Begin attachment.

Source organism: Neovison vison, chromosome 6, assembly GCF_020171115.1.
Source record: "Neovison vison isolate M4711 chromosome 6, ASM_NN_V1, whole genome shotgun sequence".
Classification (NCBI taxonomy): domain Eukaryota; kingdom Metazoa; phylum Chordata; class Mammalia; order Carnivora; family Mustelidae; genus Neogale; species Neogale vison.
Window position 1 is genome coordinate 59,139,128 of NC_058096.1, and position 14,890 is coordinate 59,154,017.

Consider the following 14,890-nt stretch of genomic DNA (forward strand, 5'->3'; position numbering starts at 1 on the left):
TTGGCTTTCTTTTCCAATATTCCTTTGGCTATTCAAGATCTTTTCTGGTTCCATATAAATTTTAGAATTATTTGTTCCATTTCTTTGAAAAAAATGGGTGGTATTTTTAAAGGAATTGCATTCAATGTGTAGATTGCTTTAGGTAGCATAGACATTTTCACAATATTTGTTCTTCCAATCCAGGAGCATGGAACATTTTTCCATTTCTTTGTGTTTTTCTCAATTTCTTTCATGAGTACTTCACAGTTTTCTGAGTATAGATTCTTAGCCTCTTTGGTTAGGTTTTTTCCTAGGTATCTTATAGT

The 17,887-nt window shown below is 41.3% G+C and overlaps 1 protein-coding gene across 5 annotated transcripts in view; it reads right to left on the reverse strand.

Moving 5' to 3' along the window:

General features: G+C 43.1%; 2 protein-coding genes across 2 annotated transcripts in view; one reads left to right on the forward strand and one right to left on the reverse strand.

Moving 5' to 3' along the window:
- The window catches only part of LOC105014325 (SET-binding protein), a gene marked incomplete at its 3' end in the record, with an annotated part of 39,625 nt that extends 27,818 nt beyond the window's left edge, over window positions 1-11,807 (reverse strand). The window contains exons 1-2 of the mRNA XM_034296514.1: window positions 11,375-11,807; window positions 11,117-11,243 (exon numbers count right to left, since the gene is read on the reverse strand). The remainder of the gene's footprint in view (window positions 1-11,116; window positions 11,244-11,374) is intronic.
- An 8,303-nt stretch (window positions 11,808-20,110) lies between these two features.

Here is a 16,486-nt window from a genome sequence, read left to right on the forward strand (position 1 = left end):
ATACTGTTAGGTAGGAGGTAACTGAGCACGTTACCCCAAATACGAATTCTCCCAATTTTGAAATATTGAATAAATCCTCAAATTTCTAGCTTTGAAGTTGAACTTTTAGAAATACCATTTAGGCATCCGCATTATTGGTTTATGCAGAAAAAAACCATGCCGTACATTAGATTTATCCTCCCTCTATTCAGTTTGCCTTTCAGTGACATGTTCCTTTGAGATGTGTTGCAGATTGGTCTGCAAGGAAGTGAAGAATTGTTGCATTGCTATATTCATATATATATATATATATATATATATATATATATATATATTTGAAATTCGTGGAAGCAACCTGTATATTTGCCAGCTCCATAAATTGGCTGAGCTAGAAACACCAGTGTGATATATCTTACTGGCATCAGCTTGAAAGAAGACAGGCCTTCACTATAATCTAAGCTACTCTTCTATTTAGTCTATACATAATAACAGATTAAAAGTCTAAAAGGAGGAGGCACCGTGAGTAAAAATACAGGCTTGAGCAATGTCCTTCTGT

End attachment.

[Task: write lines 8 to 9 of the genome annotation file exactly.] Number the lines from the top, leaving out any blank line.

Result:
Moving 5' to 3' along the window:

General features: G+C 43.1%; 2 protein-coding genes across 2 annotated transcripts in view; one reads left to right on the forward strand and one right to left on the reverse strand.